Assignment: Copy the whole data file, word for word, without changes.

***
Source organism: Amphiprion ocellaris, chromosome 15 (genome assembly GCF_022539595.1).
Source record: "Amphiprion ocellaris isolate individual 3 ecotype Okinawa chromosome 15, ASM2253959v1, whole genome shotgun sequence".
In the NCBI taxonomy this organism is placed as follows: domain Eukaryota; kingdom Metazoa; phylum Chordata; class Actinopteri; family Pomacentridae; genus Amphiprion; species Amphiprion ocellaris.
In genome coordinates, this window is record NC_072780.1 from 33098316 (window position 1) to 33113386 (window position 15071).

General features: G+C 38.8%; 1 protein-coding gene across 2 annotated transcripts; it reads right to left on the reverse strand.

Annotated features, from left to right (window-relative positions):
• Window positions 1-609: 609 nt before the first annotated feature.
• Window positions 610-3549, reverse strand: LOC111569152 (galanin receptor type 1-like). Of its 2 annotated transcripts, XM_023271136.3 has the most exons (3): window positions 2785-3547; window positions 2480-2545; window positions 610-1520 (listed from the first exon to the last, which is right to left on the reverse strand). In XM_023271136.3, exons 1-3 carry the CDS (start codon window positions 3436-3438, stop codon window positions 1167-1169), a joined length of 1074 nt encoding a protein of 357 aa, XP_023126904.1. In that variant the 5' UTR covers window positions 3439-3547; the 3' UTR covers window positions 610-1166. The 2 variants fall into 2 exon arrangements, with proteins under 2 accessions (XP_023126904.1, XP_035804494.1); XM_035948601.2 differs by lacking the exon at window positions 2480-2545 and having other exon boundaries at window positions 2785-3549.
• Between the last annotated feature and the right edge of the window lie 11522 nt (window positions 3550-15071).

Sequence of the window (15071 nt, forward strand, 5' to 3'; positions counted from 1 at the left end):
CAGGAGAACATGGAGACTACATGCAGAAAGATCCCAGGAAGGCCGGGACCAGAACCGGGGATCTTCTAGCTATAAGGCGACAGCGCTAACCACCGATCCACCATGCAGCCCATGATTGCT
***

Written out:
Source organism: Amphiprion ocellaris, chromosome 15 (genome assembly GCF_022539595.1).
Source record: "Amphiprion ocellaris isolate individual 3 ecotype Okinawa chromosome 15, ASM2253959v1, whole genome shotgun sequence".
In the NCBI taxonomy this organism is placed as follows: domain Eukaryota; kingdom Metazoa; phylum Chordata; class Actinopteri; family Pomacentridae; genus Amphiprion; species Amphiprion ocellaris.
In genome coordinates, this window is record NC_072780.1 from 33098316 (window position 1) to 33113386 (window position 15071).

General features: G+C 38.8%; 1 protein-coding gene across 2 annotated transcripts; it reads right to left on the reverse strand.

Annotated features, from left to right (window-relative positions):
• Window positions 1-609: 609 nt before the first annotated feature.
• Window positions 610-3549, reverse strand: LOC111569152 (galanin receptor type 1-like). Of its 2 annotated transcripts, XM_023271136.3 has the most exons (3): window positions 2785-3547; window positions 2480-2545; window positions 610-1520 (listed from the first exon to the last, which is right to left on the reverse strand). In XM_023271136.3, exons 1-3 carry the CDS (start codon window positions 3436-3438, stop codon window positions 1167-1169), a joined length of 1074 nt encoding a protein of 357 aa, XP_023126904.1. In that variant the 5' UTR covers window positions 3439-3547; the 3' UTR covers window positions 610-1166. The 2 variants fall into 2 exon arrangements, with proteins under 2 accessions (XP_023126904.1, XP_035804494.1); XM_035948601.2 differs by lacking the exon at window positions 2480-2545 and having other exon boundaries at window positions 2785-3549.
• Between the last annotated feature and the right edge of the window lie 11522 nt (window positions 3550-15071).

Sequence of the window (15071 nt, forward strand, 5' to 3'; positions counted from 1 at the left end):
CAGGAGAACATGGAGACTACATGCAGAAAGATCCCAGGAAGGCCGGGACCAGAACCGGGGATCTTCTAGCTATAAGGCGACAGCGCTAACCACCGATCCACCATGCAGCCCATGATTGCT